Page 1: Biography
Harris, Witarina Te Miriarangi
Ngāti Whakaue; film actor, te ao Māori advocate
This biography, written by Emma Jean Kelly, was first published in the Dictionary of New Zealand Biography in 2019.
At the time of her death, Witarina Harris was described by politician Tariana Turia as a ‘cherished kuia of Ngāti Whakaue o Te Arawa waka; darling of the silver screen; and one of Aotearoa’s original movie stars’. 1 Heroine of the silent film The devil’s pit in 1929, Witarina went on to become an influential figure in various groups aimed at preserving and enhancing te ao Māori: Ngāti Pōneke Young Māori Club, the Māori Women’s Welfare League, the kōhanga reo movement, and others. As a pioneering figure in film, in later life she also shaped the way Māori films were viewed and preserved. Yet she always held to the whakataukī: ‘E kore te kūmara, e kī ana mō tōna ake reka’ (It is not for the kūmara to say how sweet it is).
Witarina Te Miriarangi Parewahaika Mitchell was born on 15 May 1906 in Ōhinemutu, Rotorua. She was the daughter of Nataria Haupapa, of the Ngāti Tunohopu hapū of Ngāti Whakaue, and her surveyor husband James Niramona Zealand Mitchell, of Ngāti Te Takinga, Ngāti Pikiao and Scottish heritage. Her maternal grandfather, Rotohiko Tangonui Haupapa, was an influential figure in Rotorua, serving on the Town Board and the Pukeroa Hill Trustees Board.
Witarina grew up between Tarewa village (Ngāti Tuarā) with her mother’s step-father and Rangiriri Manaki Te Kaiamo at Ōhinemutu. She spoke te reo Māori at home, but when she went to a Rotorua Catholic school she was caned for speaking her language. After training in shorthand and typing, Witarina got a job at the Māori Arts and Crafts School; family friend and politician Apirana Ngata, who was a key figure at the school, had recommended her for the job.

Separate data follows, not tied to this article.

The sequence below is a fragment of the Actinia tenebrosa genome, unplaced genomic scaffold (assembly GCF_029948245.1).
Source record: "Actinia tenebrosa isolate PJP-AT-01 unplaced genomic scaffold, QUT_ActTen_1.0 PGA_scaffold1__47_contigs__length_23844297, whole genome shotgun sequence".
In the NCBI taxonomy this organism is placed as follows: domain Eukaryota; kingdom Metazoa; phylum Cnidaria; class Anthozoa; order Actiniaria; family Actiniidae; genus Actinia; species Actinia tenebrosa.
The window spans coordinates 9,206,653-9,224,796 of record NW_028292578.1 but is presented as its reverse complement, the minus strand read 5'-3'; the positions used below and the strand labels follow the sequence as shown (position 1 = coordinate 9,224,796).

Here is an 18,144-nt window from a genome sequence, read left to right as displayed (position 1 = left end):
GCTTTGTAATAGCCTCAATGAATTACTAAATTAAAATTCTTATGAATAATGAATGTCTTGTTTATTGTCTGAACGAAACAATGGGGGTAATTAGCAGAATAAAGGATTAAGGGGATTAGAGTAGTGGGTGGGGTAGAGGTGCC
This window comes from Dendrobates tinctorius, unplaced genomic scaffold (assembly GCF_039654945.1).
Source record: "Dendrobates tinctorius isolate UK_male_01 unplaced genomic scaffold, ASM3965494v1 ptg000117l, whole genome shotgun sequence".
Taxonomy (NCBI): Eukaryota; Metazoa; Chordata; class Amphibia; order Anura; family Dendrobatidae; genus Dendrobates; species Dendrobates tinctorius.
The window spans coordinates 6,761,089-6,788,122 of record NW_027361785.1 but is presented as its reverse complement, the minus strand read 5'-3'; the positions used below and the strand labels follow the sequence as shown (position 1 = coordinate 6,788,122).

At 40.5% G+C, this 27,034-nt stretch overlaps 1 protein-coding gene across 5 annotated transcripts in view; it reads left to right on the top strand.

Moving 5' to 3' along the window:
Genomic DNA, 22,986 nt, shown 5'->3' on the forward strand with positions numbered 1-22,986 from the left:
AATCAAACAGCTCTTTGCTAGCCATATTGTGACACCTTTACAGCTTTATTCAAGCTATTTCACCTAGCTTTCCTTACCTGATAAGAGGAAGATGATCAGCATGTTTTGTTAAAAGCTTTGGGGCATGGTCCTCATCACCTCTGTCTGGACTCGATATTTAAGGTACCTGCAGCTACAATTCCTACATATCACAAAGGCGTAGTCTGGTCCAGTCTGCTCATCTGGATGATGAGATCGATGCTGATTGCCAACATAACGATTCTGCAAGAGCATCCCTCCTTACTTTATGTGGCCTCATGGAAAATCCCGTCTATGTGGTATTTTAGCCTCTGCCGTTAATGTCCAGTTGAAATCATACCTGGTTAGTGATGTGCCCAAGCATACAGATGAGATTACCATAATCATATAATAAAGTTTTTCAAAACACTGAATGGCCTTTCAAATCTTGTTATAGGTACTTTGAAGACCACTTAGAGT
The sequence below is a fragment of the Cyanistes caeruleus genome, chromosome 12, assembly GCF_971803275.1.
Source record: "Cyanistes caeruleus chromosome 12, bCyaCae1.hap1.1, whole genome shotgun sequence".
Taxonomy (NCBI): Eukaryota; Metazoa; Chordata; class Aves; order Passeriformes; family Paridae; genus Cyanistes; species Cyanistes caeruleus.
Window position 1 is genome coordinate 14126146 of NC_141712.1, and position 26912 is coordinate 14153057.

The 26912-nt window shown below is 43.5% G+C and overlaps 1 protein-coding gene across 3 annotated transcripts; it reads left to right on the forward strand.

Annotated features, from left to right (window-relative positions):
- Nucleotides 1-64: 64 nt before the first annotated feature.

The devil’s pit
In the late 1920s Ngata suggested to Witarina that she try out for a part in a silent-era Hollywood movie scheduled to be filmed in Bay of Plenty, part of a craze for exotic South Sea Island adventure films made for North American and European markets. She was cast by simply sitting on a rock by a lake. In the Universal Pictures production, Witarina starred as Princess Miro. It was a love story set in the pre-European contact era, directed by Lew Collins after the notorious Alexander Markey was removed from the film. Witarina enjoyed the experience, shooting at locations such as White Island, where the hero and villain fought over Princess Miro before the villain was thrown into the steaming pit. The film had a number of names, including its official title Under the Southern Cross, Taranga, and The dragon’s pit, but it was most often known as The devil’s pit. Released in 1929, it was commercially unsuccessful. Witarina saw the film at its premiere at the Deluxe Theatre in Wellington, then heard nothing more about it for 53 years.